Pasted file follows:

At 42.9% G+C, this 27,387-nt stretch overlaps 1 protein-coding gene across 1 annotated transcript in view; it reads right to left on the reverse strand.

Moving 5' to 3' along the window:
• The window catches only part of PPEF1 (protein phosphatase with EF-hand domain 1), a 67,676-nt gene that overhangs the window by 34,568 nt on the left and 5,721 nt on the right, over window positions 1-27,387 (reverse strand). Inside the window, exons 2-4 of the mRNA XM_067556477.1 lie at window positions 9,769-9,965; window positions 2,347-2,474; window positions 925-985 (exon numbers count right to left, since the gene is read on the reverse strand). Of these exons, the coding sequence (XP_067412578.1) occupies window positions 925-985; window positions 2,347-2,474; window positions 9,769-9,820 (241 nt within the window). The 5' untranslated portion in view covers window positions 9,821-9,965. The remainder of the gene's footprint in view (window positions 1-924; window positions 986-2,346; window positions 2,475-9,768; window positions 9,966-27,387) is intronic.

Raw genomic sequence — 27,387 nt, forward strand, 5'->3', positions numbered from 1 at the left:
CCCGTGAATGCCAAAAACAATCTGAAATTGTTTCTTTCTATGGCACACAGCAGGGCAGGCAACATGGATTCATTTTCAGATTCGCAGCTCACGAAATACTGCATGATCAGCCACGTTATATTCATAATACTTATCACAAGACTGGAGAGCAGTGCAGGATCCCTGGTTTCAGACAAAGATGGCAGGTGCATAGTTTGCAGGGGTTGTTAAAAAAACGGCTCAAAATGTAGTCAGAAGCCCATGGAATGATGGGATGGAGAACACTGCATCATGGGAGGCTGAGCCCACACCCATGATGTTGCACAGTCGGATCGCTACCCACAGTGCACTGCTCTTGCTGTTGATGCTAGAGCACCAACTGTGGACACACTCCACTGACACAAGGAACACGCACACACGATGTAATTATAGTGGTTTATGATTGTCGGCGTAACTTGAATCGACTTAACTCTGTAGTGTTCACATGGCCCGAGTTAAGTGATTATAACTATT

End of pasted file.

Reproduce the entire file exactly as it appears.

At 42.9% G+C, this 27,387-nt stretch overlaps 1 protein-coding gene across 1 annotated transcript in view; it reads right to left on the reverse strand.

Moving 5' to 3' along the window:
• The window catches only part of PPEF1 (protein phosphatase with EF-hand domain 1), a 67,676-nt gene that overhangs the window by 34,568 nt on the left and 5,721 nt on the right, over window positions 1-27,387 (reverse strand). Inside the window, exons 2-4 of the mRNA XM_067556477.1 lie at window positions 9,769-9,965; window positions 2,347-2,474; window positions 925-985 (exon numbers count right to left, since the gene is read on the reverse strand). Of these exons, the coding sequence (XP_067412578.1) occupies window positions 925-985; window positions 2,347-2,474; window positions 9,769-9,820 (241 nt within the window). The 5' untranslated portion in view covers window positions 9,821-9,965. The remainder of the gene's footprint in view (window positions 1-924; window positions 986-2,346; window positions 2,475-9,768; window positions 9,966-27,387) is intronic.

Raw genomic sequence — 27,387 nt, forward strand, 5'->3', positions numbered from 1 at the left:
CCCGTGAATGCCAAAAACAATCTGAAATTGTTTCTTTCTATGGCACACAGCAGGGCAGGCAACATGGATTCATTTTCAGATTCGCAGCTCACGAAATACTGCATGATCAGCCACGTTATATTCATAATACTTATCACAAGACTGGAGAGCAGTGCAGGATCCCTGGTTTCAGACAAAGATGGCAGGTGCATAGTTTGCAGGGGTTGTTAAAAAAACGGCTCAAAATGTAGTCAGAAGCCCATGGAATGATGGGATGGAGAACACTGCATCATGGGAGGCTGAGCCCACACCCATGATGTTGCACAGTCGGATCGCTACCCACAGTGCACTGCTCTTGCTGTTGATGCTAGAGCACCAACTGTGGACACACTCCACTGACACAAGGAACACGCACACACGATGTAATTATAGTGGTTTATGATTGTCGGCGTAACTTGAATCGACTTAACTCTGTAGTGTTCACATGGCCCGAGTTAAGTGATTATAACTATT